Duel on the Delaware was the first FRC off-season event I went to as a new robotics member. My main job of that day was to take videos and pictures of our robot alongside my friend Julie. During the practice matches, I got familiar with working the camera and started exploring the pit and meeting new teams. Our robot didn’t play until a few matches in, but watching the other teams play was a fascinating start. Once our team started, I took pictures of our drive team and immediately started moving around in the pit attempting to get some good footage. I also got to sit in watching a mock Chairman’s presentation, which was interesting because of how the presenters were able to memorize all of the team’s information. Unfortunately, our robot wasn’t functioning well at first due to technical problems, but after lunch, our robot was all fixed up and ready to play. We didn’t win, but we got to experience working with different teams. Overall, the competition was an interesting event. I learned how to properly use a camera, hung out with my members, and expanded my interest in robotics.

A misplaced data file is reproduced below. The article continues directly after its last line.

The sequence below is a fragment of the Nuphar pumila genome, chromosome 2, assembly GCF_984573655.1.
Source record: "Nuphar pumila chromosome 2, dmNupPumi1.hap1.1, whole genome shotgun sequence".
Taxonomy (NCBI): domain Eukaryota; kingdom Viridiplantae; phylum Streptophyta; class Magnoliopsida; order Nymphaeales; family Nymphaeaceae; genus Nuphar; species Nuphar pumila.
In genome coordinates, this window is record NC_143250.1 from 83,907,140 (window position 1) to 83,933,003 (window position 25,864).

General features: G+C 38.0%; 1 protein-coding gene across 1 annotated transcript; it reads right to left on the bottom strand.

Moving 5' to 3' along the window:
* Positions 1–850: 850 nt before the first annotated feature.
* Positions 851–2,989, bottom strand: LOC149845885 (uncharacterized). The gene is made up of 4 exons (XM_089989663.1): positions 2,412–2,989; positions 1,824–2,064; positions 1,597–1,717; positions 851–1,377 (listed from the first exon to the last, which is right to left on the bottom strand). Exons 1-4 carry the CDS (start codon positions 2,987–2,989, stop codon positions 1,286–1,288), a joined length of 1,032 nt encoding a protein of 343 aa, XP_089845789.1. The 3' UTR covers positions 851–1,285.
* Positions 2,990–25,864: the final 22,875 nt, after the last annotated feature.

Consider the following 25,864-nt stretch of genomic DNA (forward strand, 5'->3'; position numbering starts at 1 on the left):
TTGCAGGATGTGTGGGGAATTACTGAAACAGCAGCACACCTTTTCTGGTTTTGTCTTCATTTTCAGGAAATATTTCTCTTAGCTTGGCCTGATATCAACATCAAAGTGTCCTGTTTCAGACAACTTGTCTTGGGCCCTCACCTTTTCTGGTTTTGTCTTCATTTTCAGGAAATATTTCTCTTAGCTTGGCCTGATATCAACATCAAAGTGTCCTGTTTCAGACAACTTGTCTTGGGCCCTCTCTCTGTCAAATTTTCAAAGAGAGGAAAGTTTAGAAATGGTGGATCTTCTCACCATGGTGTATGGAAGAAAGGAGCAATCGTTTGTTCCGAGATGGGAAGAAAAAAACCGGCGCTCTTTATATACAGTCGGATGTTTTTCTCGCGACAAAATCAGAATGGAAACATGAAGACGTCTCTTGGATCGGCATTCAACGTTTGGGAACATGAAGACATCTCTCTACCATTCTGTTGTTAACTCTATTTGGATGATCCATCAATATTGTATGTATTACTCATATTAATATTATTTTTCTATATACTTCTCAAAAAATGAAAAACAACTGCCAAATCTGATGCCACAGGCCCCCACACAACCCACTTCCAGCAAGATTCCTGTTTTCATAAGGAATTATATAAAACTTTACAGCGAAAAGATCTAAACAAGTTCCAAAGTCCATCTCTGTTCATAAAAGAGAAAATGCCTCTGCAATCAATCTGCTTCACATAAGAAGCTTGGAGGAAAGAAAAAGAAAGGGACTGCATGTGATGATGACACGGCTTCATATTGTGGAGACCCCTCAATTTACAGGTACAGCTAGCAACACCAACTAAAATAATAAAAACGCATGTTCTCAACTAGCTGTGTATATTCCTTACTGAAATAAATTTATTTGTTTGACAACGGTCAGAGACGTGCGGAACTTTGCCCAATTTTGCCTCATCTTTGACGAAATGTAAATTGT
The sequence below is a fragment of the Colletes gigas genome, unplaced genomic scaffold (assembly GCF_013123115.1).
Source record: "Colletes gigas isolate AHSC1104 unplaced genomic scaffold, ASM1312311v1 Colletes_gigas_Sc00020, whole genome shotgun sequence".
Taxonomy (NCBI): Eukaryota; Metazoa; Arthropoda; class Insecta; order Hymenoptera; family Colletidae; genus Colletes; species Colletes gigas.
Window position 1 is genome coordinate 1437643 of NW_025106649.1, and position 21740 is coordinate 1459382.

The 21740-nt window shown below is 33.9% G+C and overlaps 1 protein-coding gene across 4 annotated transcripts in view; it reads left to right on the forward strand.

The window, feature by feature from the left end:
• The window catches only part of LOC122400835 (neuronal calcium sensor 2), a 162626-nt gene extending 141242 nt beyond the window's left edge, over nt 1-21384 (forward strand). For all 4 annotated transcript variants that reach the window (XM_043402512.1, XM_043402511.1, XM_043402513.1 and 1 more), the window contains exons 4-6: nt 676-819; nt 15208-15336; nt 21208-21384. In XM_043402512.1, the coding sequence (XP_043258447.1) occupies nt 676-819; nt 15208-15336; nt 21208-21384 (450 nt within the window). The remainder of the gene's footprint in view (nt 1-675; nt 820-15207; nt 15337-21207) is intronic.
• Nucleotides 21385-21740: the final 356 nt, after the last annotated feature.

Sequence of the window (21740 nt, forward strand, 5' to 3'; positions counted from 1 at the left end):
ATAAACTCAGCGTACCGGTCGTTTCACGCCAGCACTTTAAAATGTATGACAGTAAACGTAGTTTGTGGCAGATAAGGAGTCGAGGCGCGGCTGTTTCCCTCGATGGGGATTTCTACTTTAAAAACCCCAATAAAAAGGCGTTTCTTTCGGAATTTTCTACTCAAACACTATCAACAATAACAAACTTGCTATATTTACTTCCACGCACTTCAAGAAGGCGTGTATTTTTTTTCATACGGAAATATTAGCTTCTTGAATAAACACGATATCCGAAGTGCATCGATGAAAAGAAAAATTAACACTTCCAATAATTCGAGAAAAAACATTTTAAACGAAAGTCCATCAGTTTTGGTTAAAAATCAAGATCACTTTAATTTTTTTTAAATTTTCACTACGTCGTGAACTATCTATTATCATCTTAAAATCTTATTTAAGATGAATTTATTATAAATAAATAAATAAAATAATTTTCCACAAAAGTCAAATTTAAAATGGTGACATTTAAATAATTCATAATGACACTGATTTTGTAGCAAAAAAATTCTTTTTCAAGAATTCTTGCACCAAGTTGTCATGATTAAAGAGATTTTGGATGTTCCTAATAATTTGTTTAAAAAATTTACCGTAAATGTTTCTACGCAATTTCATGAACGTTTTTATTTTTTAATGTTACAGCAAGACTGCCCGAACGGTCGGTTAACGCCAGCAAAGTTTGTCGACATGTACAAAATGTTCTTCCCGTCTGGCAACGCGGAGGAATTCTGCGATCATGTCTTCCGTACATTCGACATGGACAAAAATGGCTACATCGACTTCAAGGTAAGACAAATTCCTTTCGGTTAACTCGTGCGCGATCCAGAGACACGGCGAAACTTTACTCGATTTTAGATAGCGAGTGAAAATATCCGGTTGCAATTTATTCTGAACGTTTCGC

The Safety Bootcamp class teaches you how to handle tools while operating in the workshop. The class begins with the usual debriefing, informing us as to who has permission to use a certain tool and who does not. We were then warned about the dangers of not correctly using the tools. Then, the actual hands-on work happens. We learn about some of the important and different tools and supplies we may need to build the robot, such as the band-saw that cuts the metal, polycarbonate and the drills which we utilize to bore into the bones of the robot. Learning about the tools and the different supplies may be very appealing to those who are interested in hands-on activities.